We are once again beset by the fiendish foibles of the full-motion video genre. After playing so many of these types of games I am beginning to see why the industry, at least the less-profitable CD systems of the 1990s, thought that the all live-action games were going to leave a substantial mark. I'm not saying that I'm enjoying these kinds of games any more than I was in reviews past, but I feel that we have overcome our initial impasse and reached an understanding; I accept their position in the family Defunct and how that position came to fruition, and they realize that my game collection extends to higher-quality titles and understand why I rarely come a callin'. Wirehead employs a trial-by-error style that may have looked good on paper (definitely not good in video form), but leaves little room for a genuinely exploratory world; not to mention containing a very limited amount of replay value as a result.
Wirehead is a pretty standard FMV title, wherein the objective is to press the appropriate button at the right time to keep the story progressing. For some reason, the father of a typical suburban household has undergone a surgery in which a crazy scientist has inserted a remote relay in his brain, giving said scientist the power to control him. And, for more reasons unknown, the FBI takes the scientist prisoner and then goes after his guinea pig. By taking control of the remote, it is your responsibility to keep our dashing daddy out of harm's way and constantly in the thick of wacky, nonsensical scenarios.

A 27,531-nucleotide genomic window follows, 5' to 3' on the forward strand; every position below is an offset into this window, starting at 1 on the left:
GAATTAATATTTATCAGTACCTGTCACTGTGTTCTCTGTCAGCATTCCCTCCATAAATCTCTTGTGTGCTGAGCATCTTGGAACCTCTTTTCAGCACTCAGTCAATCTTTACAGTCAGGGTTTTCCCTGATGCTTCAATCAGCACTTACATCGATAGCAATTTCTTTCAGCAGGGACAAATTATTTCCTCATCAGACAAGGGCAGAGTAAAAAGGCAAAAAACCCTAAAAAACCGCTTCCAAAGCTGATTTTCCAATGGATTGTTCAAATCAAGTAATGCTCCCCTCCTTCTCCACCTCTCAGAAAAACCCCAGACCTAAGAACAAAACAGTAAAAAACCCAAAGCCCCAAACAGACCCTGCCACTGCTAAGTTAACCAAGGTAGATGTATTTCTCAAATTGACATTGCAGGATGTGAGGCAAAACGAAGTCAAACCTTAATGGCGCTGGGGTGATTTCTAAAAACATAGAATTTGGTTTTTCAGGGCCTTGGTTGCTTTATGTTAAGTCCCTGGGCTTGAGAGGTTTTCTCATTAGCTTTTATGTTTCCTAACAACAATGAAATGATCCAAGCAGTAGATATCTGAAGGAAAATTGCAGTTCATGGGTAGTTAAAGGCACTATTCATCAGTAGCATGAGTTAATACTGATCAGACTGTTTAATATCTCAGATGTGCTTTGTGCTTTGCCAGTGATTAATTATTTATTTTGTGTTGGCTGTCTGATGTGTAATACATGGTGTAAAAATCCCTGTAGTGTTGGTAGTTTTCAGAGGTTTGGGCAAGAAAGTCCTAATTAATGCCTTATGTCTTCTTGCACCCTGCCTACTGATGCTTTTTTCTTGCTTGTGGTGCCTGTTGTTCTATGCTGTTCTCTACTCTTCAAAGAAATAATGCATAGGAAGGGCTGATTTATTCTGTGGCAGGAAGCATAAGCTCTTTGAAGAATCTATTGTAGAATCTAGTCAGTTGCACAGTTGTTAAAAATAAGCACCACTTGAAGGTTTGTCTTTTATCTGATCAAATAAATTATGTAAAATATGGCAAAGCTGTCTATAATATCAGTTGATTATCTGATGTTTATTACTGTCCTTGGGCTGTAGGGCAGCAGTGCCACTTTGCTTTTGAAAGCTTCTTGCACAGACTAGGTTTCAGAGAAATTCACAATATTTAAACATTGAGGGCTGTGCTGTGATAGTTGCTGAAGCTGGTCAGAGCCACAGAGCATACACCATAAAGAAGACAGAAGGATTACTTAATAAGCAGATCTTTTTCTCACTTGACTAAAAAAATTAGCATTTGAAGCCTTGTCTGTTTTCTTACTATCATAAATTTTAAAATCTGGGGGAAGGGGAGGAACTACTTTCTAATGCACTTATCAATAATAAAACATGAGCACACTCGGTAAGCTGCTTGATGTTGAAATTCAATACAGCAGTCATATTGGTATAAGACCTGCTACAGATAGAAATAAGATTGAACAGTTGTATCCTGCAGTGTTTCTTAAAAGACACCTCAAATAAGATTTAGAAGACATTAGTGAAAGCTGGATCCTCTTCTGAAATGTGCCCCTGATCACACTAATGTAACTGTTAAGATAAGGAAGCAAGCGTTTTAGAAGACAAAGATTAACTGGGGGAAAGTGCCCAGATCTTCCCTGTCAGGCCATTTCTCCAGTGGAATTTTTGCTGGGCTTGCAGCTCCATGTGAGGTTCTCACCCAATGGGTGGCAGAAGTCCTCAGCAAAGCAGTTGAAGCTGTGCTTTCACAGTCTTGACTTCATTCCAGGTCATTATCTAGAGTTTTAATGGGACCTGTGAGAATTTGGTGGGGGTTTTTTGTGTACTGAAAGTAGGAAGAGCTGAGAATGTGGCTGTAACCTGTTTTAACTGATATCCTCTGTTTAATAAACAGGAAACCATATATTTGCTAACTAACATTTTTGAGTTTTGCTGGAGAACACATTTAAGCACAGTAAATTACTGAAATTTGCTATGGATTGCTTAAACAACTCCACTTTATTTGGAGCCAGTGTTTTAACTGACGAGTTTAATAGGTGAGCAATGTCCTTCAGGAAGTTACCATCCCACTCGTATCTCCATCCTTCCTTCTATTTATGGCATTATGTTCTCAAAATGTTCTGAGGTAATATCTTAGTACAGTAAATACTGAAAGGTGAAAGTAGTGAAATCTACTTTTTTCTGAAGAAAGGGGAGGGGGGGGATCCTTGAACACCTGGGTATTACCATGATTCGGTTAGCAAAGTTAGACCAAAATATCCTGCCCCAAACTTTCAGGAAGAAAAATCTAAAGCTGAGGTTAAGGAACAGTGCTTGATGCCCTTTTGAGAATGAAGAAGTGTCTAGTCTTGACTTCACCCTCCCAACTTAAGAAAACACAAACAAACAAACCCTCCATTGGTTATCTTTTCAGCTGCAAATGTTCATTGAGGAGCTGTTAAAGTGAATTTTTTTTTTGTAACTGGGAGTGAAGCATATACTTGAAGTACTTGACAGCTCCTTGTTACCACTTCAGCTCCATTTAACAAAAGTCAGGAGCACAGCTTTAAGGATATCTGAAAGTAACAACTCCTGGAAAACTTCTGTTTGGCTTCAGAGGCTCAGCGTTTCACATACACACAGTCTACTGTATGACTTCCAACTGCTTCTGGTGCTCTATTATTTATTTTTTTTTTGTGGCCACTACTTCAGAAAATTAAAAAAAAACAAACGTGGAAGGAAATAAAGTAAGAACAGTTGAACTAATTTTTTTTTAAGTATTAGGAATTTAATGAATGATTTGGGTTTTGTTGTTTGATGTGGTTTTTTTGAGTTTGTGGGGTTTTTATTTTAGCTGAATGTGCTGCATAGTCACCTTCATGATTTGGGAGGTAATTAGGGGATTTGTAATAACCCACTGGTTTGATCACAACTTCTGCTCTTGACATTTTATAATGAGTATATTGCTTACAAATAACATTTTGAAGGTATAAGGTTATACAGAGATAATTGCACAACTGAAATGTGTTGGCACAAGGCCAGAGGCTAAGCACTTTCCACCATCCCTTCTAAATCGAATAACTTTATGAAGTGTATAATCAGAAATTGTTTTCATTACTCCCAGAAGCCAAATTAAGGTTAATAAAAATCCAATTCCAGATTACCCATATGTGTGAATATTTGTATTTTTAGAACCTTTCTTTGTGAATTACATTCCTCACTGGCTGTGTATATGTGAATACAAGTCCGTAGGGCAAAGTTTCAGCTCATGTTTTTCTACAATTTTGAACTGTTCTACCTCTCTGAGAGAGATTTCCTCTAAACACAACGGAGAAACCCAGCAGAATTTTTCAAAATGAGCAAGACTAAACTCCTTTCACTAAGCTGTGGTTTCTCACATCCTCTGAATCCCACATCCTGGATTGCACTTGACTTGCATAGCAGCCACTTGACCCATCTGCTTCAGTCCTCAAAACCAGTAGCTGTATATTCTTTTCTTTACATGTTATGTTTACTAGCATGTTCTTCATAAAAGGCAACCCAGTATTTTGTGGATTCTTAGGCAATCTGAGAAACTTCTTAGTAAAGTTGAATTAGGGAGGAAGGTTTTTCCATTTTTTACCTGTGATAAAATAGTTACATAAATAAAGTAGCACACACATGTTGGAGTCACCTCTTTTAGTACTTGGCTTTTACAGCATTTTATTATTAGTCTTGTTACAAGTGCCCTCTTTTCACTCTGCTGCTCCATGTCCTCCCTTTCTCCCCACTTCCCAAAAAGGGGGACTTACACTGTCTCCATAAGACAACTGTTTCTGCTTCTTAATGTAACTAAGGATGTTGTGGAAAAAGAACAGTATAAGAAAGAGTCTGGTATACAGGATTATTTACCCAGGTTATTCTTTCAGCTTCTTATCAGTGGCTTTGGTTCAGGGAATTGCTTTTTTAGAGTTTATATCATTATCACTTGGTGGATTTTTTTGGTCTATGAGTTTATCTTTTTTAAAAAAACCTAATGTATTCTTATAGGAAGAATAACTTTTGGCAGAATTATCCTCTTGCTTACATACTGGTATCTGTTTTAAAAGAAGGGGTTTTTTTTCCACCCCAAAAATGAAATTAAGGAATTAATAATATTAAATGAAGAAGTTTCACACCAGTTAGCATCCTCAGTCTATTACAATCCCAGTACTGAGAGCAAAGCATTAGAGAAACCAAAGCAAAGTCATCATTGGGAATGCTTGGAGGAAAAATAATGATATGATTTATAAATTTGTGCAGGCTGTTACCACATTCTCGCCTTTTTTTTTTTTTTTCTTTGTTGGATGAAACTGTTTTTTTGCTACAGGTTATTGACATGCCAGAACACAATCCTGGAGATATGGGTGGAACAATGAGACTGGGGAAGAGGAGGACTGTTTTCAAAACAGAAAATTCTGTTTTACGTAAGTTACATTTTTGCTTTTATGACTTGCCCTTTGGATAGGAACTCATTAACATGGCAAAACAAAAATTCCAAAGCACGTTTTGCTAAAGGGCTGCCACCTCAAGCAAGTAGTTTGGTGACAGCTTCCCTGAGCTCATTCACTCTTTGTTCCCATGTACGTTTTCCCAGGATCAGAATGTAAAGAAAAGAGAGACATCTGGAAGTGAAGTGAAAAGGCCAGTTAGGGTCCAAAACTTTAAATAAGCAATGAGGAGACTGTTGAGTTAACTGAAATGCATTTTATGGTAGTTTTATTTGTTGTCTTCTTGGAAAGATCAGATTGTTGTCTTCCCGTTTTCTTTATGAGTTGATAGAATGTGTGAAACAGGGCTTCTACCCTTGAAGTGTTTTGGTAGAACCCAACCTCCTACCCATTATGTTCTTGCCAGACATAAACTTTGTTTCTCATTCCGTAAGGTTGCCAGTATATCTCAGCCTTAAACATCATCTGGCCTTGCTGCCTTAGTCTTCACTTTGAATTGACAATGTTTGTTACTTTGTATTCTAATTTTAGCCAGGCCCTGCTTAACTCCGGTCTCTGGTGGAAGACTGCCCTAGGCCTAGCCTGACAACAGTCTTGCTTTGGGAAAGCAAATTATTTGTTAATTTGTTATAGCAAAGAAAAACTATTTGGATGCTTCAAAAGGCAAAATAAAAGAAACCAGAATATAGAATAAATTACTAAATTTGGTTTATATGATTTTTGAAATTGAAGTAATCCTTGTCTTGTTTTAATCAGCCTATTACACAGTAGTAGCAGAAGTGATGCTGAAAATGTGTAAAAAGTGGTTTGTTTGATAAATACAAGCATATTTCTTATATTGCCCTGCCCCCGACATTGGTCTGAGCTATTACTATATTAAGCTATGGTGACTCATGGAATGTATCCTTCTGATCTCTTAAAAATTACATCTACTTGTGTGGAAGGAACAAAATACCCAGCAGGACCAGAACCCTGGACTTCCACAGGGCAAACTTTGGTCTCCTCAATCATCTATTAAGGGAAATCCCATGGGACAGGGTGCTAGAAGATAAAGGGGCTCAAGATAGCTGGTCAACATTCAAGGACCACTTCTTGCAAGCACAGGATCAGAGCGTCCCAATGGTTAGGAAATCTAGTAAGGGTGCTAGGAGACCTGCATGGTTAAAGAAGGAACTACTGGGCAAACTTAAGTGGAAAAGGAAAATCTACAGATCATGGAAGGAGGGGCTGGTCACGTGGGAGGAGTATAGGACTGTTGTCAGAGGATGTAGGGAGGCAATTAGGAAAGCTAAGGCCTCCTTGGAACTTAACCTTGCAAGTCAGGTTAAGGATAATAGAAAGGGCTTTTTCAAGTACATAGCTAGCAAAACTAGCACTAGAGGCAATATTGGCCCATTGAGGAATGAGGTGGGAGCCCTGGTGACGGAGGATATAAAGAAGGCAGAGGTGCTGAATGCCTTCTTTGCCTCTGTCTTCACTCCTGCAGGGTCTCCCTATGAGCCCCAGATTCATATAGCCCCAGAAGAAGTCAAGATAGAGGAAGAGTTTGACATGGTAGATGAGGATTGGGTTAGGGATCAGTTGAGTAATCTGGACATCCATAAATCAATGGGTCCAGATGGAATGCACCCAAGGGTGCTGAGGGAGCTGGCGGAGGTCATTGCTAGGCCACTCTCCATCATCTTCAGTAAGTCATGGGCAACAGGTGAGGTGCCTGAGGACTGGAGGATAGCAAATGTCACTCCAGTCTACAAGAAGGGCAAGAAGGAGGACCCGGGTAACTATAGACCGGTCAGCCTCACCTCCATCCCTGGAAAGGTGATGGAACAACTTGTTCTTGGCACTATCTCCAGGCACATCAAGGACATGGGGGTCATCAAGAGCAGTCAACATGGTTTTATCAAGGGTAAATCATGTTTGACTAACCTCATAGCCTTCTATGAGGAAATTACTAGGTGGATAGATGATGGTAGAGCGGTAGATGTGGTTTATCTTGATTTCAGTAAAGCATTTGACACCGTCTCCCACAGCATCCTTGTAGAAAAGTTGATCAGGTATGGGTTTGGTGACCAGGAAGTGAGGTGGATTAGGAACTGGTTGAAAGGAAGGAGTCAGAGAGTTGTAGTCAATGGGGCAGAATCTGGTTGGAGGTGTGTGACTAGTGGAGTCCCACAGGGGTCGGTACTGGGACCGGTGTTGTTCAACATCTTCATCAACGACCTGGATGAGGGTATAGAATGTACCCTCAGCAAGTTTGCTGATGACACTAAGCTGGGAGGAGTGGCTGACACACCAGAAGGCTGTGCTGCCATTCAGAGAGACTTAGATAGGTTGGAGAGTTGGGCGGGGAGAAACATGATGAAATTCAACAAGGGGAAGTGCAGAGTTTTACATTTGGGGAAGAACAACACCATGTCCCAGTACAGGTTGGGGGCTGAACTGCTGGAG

Rather than taking the approach of a game like Revenge of the Ninja, where you must press a single button at the right time, Wirehead gives you between two and four different options every time the pressing of a button is required. Using the four D-pad buttons, you must choose the correct path, which is not as engaging as it may sound; for every four choices, three are incorrect, turning this into little more than a memorization game. If you want to successfully complete this game, it is almost necessary to keep a piece of paper at the ready to write the correct choice down, as there are many occasions to choose a direction, and a limited number of tries before the game fails you and starts over.
Not that this game is without a certain degree of charm. The experience is very much akin to every Disney Channel Original Movie you've ever seen, which definitely works in its favor. It would've been a shame for the creators to try and steer a premise like this into more serious waters. Our intrepid father engages in everything from launching off of ramps while skateboarding into moving cars, leaping out of airplanes using inflatable rafts as parachutes, and generally jumping and falling and flying into the air for no real reason. All the pratfalls in the world can only carry a game so far, though. It's impossible to neglect the extremely grainy video; the far too quiet sound, the sometimes unresponsive controls, and, again, the memorization factor. This leaves you with a quirky experience that wears thin after about ten minutes. If you can find it for five dollars of less, it isn't a bad investment; just don't expect to still be playing it a month later.